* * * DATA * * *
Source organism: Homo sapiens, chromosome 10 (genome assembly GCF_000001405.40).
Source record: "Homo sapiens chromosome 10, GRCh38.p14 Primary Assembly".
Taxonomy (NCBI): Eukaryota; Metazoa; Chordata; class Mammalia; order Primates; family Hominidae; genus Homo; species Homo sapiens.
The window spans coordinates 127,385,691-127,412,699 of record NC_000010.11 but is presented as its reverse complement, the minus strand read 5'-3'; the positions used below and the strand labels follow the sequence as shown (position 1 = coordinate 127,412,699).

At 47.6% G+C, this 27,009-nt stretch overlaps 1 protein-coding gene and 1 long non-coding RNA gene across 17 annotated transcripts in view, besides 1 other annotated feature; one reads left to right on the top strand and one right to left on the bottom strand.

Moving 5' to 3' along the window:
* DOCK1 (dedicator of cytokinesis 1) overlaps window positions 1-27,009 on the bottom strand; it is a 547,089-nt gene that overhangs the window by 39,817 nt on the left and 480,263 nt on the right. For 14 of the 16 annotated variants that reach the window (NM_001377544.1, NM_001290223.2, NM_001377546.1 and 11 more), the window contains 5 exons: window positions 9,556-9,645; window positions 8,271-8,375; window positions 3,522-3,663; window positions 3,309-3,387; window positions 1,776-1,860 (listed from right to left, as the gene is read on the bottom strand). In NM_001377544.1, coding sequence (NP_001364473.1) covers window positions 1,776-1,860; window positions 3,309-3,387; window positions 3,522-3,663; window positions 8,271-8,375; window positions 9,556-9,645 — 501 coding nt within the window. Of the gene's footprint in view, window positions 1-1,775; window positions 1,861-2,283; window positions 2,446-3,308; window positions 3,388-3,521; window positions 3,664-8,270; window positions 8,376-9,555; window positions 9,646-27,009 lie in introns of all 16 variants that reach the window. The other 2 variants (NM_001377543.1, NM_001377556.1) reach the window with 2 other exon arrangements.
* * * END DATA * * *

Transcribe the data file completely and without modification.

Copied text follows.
Source organism: Homo sapiens, chromosome 10 (genome assembly GCF_000001405.40).
Source record: "Homo sapiens chromosome 10, GRCh38.p14 Primary Assembly".
Taxonomy (NCBI): Eukaryota; Metazoa; Chordata; class Mammalia; order Primates; family Hominidae; genus Homo; species Homo sapiens.
The window spans coordinates 127,385,691-127,412,699 of record NC_000010.11 but is presented as its reverse complement, the minus strand read 5'-3'; the positions used below and the strand labels follow the sequence as shown (position 1 = coordinate 127,412,699).

At 47.6% G+C, this 27,009-nt stretch overlaps 1 protein-coding gene and 1 long non-coding RNA gene across 17 annotated transcripts in view, besides 1 other annotated feature; one reads left to right on the top strand and one right to left on the bottom strand.

Moving 5' to 3' along the window:
* DOCK1 (dedicator of cytokinesis 1) overlaps window positions 1-27,009 on the bottom strand; it is a 547,089-nt gene that overhangs the window by 39,817 nt on the left and 480,263 nt on the right. For 14 of the 16 annotated variants that reach the window (NM_001377544.1, NM_001290223.2, NM_001377546.1 and 11 more), the window contains 5 exons: window positions 9,556-9,645; window positions 8,271-8,375; window positions 3,522-3,663; window positions 3,309-3,387; window positions 1,776-1,860 (listed from right to left, as the gene is read on the bottom strand). In NM_001377544.1, coding sequence (NP_001364473.1) covers window positions 1,776-1,860; window positions 3,309-3,387; window positions 3,522-3,663; window positions 8,271-8,375; window positions 9,556-9,645 — 501 coding nt within the window. Of the gene's footprint in view, window positions 1-1,775; window positions 1,861-2,283; window positions 2,446-3,308; window positions 3,388-3,521; window positions 3,664-8,270; window positions 8,376-9,555; window positions 9,646-27,009 lie in introns of all 16 variants that reach the window. The other 2 variants (NM_001377543.1, NM_001377556.1) reach the window with 2 other exon arrangements.